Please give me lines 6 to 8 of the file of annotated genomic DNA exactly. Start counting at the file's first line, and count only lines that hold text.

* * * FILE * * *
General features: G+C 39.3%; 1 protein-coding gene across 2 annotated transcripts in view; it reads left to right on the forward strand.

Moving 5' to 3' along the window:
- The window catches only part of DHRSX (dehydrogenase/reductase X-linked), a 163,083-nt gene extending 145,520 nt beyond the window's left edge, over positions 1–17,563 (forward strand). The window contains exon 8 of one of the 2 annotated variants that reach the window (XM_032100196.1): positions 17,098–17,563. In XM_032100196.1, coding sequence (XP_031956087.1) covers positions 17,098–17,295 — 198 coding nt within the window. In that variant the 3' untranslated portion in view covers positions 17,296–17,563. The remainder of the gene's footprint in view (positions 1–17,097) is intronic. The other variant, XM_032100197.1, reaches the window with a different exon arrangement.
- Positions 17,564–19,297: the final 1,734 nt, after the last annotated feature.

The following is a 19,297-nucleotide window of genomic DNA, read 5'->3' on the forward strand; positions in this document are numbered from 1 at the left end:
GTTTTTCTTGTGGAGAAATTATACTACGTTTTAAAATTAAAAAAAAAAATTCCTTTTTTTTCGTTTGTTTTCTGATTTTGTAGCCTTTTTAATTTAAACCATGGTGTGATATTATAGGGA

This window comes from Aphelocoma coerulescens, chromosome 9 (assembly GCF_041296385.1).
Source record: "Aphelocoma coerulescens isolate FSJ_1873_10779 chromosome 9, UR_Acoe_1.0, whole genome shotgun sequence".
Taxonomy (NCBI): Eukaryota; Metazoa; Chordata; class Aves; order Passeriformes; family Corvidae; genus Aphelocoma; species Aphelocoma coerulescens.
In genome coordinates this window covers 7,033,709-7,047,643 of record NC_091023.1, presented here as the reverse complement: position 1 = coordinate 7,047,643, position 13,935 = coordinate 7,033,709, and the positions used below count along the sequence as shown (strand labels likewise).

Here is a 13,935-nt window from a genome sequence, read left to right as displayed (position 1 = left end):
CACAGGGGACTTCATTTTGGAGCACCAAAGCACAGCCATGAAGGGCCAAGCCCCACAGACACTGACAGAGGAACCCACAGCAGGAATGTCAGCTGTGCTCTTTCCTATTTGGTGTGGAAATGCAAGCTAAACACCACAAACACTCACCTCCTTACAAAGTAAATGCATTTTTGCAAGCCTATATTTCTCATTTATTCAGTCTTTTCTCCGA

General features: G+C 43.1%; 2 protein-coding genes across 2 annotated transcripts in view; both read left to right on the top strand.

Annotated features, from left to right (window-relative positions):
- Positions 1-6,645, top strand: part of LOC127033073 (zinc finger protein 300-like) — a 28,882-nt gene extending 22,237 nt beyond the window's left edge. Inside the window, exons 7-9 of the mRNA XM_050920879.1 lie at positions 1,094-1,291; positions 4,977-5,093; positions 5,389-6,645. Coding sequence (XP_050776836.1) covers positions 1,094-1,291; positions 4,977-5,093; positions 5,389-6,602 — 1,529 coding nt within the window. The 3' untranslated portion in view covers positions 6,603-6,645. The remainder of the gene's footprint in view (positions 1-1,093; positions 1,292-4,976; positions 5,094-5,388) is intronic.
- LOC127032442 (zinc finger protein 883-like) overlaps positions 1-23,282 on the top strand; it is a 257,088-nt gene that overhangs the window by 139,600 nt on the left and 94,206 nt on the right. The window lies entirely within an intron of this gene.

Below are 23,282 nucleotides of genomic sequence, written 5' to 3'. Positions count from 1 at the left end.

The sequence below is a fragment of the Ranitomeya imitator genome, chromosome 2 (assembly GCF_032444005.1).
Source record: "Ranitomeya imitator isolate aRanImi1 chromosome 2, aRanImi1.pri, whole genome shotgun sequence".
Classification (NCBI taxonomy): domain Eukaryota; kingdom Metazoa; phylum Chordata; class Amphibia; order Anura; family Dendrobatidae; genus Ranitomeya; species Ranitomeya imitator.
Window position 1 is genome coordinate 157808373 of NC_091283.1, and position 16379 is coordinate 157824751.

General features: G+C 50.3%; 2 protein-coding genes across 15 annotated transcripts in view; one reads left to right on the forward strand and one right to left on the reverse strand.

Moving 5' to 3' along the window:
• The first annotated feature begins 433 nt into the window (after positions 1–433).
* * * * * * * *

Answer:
GTTTTTCTTGTGGAGAAATTATACTACGTTTTAAAATTAAAAAAAAAAATTCCTTTTTTTTCGTTTGTTTTCTGATTTTGTAGCCTTTTTAATTTAAACCATGGTGTGATATTATAGGGA

This window comes from Aphelocoma coerulescens, chromosome 9 (assembly GCF_041296385.1).
Source record: "Aphelocoma coerulescens isolate FSJ_1873_10779 chromosome 9, UR_Acoe_1.0, whole genome shotgun sequence".